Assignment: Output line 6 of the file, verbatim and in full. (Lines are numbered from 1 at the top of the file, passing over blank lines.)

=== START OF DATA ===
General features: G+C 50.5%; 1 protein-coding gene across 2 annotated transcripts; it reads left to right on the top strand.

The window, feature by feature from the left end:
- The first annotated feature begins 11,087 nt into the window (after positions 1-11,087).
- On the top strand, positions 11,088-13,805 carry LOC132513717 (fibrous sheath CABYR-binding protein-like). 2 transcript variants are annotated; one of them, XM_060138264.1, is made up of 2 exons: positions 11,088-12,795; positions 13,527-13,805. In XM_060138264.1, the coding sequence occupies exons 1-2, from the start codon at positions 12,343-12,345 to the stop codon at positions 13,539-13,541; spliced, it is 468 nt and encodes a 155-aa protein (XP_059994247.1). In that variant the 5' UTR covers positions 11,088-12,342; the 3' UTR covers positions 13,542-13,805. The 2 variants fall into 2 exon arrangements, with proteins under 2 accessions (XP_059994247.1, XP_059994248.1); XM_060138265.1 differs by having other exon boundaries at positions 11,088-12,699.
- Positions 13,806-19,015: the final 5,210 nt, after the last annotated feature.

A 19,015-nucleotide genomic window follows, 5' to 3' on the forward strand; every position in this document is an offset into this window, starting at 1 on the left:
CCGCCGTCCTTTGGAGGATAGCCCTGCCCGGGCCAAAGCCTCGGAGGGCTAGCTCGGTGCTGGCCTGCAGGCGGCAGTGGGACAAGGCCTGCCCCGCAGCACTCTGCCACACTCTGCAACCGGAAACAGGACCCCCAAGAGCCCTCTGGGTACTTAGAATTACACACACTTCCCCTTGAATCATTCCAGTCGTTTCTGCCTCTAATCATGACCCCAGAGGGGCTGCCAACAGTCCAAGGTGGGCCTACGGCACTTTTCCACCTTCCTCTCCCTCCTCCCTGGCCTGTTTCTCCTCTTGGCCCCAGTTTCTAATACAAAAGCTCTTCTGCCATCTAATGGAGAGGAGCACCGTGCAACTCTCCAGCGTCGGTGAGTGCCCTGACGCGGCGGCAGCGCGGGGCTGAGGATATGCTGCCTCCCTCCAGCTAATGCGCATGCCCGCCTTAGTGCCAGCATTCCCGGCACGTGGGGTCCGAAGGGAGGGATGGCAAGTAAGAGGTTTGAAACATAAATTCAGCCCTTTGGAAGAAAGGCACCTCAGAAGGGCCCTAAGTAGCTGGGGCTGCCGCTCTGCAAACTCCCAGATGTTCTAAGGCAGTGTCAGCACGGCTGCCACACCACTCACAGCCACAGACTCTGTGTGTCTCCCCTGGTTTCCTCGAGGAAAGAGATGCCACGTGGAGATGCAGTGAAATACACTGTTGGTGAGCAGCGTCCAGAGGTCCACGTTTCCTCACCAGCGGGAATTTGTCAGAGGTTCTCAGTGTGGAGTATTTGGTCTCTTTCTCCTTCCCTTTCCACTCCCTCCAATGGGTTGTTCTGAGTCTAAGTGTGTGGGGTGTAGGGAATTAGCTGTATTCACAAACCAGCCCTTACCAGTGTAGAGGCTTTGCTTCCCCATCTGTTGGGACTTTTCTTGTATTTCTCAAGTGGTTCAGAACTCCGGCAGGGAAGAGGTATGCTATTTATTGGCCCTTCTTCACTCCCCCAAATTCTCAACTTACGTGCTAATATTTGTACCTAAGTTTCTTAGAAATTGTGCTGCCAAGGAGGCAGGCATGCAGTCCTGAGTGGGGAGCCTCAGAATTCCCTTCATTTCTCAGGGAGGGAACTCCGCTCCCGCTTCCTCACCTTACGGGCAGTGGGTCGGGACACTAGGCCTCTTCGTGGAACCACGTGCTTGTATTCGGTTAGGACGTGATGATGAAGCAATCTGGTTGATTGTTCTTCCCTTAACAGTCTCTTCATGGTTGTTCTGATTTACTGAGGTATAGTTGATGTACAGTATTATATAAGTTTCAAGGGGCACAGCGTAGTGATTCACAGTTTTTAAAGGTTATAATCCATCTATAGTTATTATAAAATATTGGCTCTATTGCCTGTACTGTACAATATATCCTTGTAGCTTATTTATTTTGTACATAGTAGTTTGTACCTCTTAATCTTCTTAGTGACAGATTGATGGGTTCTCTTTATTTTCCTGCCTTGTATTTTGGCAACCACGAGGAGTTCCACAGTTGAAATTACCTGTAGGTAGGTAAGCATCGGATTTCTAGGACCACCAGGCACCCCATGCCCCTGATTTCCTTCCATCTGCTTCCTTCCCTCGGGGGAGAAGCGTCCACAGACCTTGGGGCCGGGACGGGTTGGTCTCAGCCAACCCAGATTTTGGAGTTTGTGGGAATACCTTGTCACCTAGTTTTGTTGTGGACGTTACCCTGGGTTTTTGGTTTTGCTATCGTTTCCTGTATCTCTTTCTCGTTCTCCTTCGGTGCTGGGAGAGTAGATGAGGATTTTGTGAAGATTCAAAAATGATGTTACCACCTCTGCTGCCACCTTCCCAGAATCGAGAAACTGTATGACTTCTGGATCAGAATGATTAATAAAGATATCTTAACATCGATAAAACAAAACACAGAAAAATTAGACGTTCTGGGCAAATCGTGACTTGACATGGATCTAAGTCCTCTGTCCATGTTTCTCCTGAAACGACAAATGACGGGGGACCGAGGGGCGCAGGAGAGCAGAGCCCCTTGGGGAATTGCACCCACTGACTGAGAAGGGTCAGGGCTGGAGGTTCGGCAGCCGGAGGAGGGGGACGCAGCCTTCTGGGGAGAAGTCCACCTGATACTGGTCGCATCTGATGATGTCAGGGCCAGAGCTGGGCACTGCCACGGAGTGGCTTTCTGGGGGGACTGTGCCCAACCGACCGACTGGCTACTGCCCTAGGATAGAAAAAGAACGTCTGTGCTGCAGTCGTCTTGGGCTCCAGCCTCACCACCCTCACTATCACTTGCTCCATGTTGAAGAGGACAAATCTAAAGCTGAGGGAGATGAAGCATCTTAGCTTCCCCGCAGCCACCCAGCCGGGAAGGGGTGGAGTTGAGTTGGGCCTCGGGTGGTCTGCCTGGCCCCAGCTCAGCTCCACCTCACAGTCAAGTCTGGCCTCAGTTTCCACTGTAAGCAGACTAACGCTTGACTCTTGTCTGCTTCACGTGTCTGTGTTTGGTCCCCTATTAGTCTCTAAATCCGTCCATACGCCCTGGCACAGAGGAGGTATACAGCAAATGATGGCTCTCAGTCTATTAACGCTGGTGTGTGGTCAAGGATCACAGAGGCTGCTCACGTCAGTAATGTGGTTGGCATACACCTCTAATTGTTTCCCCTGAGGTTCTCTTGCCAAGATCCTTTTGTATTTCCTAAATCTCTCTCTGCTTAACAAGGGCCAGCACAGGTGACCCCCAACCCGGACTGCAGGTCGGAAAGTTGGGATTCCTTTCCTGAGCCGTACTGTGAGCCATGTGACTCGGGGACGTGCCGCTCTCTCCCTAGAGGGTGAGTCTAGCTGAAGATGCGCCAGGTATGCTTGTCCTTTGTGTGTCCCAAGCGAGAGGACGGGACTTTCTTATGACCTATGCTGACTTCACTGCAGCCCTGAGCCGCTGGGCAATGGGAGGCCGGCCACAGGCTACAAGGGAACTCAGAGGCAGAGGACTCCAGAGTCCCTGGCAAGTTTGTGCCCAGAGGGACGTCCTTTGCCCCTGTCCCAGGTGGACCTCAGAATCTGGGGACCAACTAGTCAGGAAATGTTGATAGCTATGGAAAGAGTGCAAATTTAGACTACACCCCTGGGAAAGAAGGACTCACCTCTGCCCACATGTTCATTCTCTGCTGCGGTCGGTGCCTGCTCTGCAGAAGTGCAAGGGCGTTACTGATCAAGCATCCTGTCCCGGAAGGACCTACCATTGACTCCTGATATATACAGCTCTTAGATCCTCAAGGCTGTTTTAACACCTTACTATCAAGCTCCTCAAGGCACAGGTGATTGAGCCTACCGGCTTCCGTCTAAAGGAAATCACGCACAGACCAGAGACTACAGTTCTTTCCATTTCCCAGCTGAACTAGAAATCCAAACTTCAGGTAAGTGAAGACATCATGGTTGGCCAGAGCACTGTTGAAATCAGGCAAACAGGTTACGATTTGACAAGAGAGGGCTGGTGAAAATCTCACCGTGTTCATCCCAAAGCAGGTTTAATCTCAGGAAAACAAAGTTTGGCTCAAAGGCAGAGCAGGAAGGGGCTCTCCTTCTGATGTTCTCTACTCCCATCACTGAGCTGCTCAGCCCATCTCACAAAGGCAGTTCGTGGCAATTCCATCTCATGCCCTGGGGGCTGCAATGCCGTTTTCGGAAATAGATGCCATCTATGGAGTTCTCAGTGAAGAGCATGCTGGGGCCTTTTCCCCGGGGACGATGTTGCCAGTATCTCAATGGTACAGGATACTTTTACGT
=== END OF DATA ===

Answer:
A 19,015-nucleotide genomic window follows, 5' to 3' on the forward strand; every position in this document is an offset into this window, starting at 1 on the left: